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What Is a Scramble in Golf?

What Is a Scramble in Golf?

If you're new to golf, you know the game can be hard to get into. From choosing the right ball to mastering your swing, there's a lot to keep track of.

One way to make the learning process more palatable is to play with buddies. The four-person scramble is the perfect format for this purpose. Instead of competing (badly) on your own, you'll have a team to support you.

What is a scramble in golf, you ask? To answer that, let's go over how this format works and how to make it work in your favor!

What Is a Scramble in Golf?

The scramble is one of the most popular golf team events. The most common variation involves four-player teams, but this isn't a hard-and-fast rule.

In a scramble, all players start by hitting their tee shots. The captain decides which shot they like best, which will often be the longest drive. After marking this spot, all players will hit from this spot in the next round.

In essence, this format gives you four attempts for each shot. If you're the longest hitter, you become the team's hero. If your shot is off the mark, you can still rely on your team to pick up the slack.

Scrambles are a popular way to play golf because they produce less pressure to score well. You can also try shots you'd usually consider too risky. The relaxed nature of this format makes it a great fit for charity events.

Golf Scramble Rules

As an informal format, golf scrambles don't have official rules. Here are some things the organizer may tinker with to make the game more fun.


A mulligan gives you a "redo" on a previous stroke. It's not allowed in official tournaments, but it's very popular in scrambles. Even so, you usually can't just get a free replay if the entire team misses an easy tap-in.

The most common way to use mulligans is to buy them before the round. In charity events, buying them can contribute to the cause of the tournament. Some events limit mulligans to the first couple of shots.

Number of Drives

Many golf events require a minimum number of drives from each player on the team. The number of drives varies based on the event, with three and four drives being the most common requirements.

A minimum number of drives per player adds to the challenge. It ensures a team can't rely on a single player to do everything. It also adds pressure in later rounds if the team needs a shot from a particular player.


In the case of a tie-breaker, the organizers have several methods of resolving it. The most common one is to draw a random hole number. The team that had the lowest score on that hole will be the winner.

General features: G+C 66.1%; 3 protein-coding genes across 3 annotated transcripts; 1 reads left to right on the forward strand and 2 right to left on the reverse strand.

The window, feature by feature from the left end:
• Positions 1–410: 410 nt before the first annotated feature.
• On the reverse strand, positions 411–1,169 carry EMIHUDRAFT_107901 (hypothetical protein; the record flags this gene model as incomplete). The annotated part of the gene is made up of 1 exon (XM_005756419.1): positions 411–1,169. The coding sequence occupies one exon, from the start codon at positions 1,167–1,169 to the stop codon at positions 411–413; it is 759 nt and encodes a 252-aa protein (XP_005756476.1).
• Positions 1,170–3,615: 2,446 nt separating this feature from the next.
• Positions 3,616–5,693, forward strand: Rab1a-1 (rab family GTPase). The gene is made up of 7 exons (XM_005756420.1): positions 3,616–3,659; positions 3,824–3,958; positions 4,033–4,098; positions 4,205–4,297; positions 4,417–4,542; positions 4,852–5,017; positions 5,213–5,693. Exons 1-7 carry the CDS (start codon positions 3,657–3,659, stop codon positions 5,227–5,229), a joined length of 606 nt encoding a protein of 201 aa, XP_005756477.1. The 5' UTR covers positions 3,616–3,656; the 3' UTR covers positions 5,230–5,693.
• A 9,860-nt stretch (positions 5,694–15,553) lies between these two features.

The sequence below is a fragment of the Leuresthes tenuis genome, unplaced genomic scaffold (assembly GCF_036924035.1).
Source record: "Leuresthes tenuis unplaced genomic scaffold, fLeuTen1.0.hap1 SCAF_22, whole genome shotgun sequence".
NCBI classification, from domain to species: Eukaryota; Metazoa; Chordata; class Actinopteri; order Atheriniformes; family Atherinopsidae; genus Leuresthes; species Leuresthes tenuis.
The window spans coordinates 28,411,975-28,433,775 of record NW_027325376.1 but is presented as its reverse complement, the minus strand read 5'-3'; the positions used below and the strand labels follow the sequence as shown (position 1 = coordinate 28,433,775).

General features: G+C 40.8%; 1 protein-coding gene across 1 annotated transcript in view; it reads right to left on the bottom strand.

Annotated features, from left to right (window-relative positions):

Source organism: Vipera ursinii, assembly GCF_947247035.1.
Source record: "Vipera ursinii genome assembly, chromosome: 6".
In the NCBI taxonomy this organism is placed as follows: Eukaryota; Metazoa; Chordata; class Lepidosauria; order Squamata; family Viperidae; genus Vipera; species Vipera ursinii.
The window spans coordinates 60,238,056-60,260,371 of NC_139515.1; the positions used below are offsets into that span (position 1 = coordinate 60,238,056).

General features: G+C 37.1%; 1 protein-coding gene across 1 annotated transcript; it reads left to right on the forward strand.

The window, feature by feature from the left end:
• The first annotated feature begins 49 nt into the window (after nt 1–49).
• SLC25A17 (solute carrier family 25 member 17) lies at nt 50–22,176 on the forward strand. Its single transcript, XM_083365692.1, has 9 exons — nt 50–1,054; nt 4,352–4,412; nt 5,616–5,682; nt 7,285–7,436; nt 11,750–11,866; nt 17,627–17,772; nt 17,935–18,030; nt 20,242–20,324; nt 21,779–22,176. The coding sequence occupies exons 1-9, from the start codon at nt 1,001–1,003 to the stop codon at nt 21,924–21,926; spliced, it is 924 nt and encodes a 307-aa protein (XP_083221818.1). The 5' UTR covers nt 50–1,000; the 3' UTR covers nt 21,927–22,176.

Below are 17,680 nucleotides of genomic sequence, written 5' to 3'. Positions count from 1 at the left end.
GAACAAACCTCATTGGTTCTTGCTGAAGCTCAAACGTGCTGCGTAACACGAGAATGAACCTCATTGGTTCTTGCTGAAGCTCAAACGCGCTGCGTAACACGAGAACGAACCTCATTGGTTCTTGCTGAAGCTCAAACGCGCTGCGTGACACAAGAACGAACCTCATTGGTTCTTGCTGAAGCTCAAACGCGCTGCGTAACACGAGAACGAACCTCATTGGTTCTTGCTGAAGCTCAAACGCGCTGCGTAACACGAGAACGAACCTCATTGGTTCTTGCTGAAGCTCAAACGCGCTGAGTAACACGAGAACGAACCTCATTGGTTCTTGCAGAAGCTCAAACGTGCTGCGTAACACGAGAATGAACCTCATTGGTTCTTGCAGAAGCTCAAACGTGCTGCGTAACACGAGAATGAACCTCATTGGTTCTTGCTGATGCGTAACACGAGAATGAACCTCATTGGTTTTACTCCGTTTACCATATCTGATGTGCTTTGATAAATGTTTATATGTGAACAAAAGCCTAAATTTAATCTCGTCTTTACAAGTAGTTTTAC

Another way to do it is to draw a random hole number and have the team progress from it. To speed up the proceedings, teams may play for bogey or another specific objective.

Other Variations

Like most golf formats, a scramble lends itself well to different styles of play. Here are some of the most common golf scramble variations:

  • Texas scramble: Each player must contribute four drives
  • Florida scramble: The player whose drive is used sits out a round
  • Vegas scramble: Teams roll a die to determine which drive to use
  • Ambrose: Teams incorporate their members' handicaps
  • Bramble: A combination of scramble and best ball formats

Golf Scramble Strategy

Now that you know how a scramble works, let's talk strategy! Here's how to optimize your golf swing throughout a full round.

Tee Shots

Your tee box strategy in a scramble should revolve around distance. Scores in this format tend to be low, and hitting bombs makes a big difference. This is why it's essential to have a reliable driver in your golf club bag.

One key tip is to let your most accurate player hit first. Chances are, they'll consistently be able to get the ball in the fairway. This gives other team members more freedom to swing harder.

Decision-making plays a key role here as well. If you're choosing between a drive in the fairway and a 5-10 yards longer drive in the rough, go with the former. Fairway shots are more consistent, particularly with the spin.

Approach Shots

With approach shots, it's generally best to attack the pin with anything inside 150 yards. If you're outside this range, you may want to focus on getting on the green. In a scramble, few things are worse than missing the green.

The best strategy here is to play it safe with the first couple of shots. That way, other players can hit more aggressively. The best players in the team tend to go last, as this gives them time to judge the wind conditions.

Around the Green

If you do end up missing the green, consider holing out some chip shots. If you're hitting out of a bunker, though, focus on setting up an easy putt. The exact strategy will often depend on the specifics of your golf course.

On the green, the key is to be as aggressive as possible. If you're not the first putter, stand behind them to get a better look at their putt. The best putters should go last, as they'll have the most information.

If you can buy mulligans before a putt, do it. Using them on the greens provides a better return on investment than drives and approach shots. The only time you may want to break this rule is if you're on your final hole.

Play a Golf Scramble Today!

So, what is a scramble in golf? It's a fun format that allows beginners to learn to golf without facing too much pressure. The above guide will help you get acquainted with the format and do well playing it!

Feeling ready to put the theory into practice? At Golf Club of the Everglades, we offer a first-class golf experience on an 18-hole, Rees Jones-designed course. It's a members-only club, so become a member today!